Although Rob was tired, he was determined to get us past the French border. Oddly enough, there was no border patrol stop we had to pass through; suddenly our phones just vibrated with a text notification saying we were now in the cellular network of Orange. I expected to round a mountain bend to see a line of cars with people waiting to get their passports checked, and was even looking forward to the stamp, but it never came. We entered another small village and found the perfect place to camp for the night. Along the riverside was a stretch of pavement with other RVs parked side by side facing the water. It was no official campground, there were no forms to fill out or even a box to place money in. It was as if this little lot was made just for late night passers-through such as ourselves. We pulled into a spot away from the brightness of the lamps and the first thing I did was walk down to the water’s edge and…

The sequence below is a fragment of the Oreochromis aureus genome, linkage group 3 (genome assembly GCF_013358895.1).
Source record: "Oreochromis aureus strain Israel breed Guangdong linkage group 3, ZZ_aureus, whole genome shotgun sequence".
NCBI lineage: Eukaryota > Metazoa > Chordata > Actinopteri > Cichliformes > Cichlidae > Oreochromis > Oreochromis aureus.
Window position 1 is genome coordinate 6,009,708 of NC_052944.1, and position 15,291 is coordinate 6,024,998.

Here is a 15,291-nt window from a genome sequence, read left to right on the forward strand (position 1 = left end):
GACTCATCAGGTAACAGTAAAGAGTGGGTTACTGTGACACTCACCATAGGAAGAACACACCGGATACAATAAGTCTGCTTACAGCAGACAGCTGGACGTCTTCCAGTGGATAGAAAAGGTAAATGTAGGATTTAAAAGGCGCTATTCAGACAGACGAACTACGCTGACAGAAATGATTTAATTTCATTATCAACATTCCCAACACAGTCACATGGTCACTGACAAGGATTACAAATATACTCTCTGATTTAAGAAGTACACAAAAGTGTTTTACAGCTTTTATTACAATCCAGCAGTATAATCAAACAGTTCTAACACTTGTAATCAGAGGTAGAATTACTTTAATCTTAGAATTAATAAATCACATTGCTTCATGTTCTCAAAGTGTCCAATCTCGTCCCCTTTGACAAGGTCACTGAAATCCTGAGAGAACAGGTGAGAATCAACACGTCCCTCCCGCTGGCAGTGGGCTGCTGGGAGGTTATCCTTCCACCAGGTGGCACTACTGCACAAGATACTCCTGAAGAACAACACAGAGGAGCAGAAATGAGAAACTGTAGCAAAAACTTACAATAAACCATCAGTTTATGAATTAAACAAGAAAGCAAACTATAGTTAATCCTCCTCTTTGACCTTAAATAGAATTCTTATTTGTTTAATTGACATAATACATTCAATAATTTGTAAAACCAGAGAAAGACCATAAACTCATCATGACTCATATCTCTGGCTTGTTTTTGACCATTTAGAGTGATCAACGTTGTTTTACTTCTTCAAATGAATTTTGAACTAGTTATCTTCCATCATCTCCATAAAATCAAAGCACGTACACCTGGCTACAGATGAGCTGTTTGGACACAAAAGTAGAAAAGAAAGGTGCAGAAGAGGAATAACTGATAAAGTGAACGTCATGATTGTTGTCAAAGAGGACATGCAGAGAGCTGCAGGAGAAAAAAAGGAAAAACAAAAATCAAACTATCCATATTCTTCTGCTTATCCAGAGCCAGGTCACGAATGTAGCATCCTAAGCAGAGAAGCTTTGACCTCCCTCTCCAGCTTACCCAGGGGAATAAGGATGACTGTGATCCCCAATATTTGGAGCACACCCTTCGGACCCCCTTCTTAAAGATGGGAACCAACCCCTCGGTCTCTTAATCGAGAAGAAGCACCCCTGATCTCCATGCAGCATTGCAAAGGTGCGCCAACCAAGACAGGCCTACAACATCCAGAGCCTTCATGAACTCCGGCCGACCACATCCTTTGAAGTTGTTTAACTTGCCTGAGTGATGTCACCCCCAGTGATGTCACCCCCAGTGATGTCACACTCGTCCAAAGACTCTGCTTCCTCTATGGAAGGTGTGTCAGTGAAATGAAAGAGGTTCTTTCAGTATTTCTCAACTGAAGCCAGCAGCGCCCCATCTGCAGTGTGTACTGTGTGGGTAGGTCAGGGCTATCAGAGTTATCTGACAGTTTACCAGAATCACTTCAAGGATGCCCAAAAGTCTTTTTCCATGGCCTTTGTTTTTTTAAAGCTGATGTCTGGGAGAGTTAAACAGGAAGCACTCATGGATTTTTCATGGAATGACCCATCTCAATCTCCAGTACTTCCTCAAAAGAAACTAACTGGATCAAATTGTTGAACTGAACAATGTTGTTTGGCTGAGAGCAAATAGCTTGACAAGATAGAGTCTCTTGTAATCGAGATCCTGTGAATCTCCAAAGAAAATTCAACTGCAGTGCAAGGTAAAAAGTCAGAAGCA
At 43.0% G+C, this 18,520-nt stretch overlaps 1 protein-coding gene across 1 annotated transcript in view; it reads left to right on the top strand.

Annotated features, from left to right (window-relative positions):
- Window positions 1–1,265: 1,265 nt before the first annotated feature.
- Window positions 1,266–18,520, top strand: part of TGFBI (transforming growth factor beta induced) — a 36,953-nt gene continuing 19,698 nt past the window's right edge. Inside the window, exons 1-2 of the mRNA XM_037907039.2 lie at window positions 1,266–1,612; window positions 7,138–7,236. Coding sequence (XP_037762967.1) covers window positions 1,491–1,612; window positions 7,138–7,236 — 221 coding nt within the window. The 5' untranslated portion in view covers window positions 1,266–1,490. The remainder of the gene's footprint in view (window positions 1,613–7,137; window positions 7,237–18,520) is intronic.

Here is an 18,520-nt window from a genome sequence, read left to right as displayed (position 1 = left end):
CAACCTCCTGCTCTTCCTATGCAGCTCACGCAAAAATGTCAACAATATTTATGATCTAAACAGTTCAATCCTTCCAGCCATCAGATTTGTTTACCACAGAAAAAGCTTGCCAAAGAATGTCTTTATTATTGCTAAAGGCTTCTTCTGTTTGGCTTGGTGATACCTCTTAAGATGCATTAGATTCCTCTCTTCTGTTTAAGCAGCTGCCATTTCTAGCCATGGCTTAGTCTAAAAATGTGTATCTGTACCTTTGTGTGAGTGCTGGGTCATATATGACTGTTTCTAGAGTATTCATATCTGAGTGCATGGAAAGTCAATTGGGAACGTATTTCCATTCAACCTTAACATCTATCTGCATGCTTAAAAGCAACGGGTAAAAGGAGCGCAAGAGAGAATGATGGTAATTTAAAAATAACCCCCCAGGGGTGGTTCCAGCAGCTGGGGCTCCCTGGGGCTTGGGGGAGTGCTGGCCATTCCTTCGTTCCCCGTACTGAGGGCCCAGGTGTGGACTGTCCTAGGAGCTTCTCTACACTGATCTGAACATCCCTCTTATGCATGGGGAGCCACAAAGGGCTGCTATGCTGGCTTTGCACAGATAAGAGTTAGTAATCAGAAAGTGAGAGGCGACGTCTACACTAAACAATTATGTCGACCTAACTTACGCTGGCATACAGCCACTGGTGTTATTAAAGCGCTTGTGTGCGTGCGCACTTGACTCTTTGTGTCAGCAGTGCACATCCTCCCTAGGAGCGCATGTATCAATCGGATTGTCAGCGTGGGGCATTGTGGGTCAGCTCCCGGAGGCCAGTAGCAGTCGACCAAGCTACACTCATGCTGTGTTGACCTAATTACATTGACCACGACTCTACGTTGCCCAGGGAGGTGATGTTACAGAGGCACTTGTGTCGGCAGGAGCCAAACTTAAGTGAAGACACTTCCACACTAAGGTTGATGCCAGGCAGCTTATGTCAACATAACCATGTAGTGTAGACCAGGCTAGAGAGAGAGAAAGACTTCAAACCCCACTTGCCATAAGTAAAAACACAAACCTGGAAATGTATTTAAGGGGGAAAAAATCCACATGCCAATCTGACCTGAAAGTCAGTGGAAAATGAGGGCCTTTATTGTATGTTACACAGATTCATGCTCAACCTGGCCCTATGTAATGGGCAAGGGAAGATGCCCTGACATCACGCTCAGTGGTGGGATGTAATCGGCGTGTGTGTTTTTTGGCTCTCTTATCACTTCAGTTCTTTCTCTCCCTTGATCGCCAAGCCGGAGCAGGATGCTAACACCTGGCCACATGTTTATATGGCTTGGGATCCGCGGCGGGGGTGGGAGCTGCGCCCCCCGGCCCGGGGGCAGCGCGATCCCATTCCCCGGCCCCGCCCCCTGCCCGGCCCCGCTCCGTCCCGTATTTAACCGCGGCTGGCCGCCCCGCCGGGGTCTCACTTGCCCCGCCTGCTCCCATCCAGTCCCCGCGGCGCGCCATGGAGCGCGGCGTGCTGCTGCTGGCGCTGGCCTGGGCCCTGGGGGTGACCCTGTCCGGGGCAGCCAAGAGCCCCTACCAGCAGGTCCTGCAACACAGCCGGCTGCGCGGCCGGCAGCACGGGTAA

… I don’t like using the word meditate. It sounds so hackneyed and pretentious, so unattainable and forced, which I believe it shouldn’t be. But I don’t like the word pray, either, as that sounds equally misinterpretable with connocations I don’t subscribe to anymore. So instead I will say, I walked down to the water’s edge to center myself. The river that ran past my perch on a rock was black and rapid, the waves mesmerizing me as they seemed to dance with one another before dipping down into nothingness. The reflection of a faraway streetlamp made the water look like it was an irridescent liquid of black gold, reminding me of spilled oil. I gazed into it, thinking of absolutely nothing and reconnecting to the Me within me, feeling entirely at peace. Being near water does that for me when I am in solitude. Rob had wandered to explore the town, and I savored the silence and unfamiliarity of everything around me.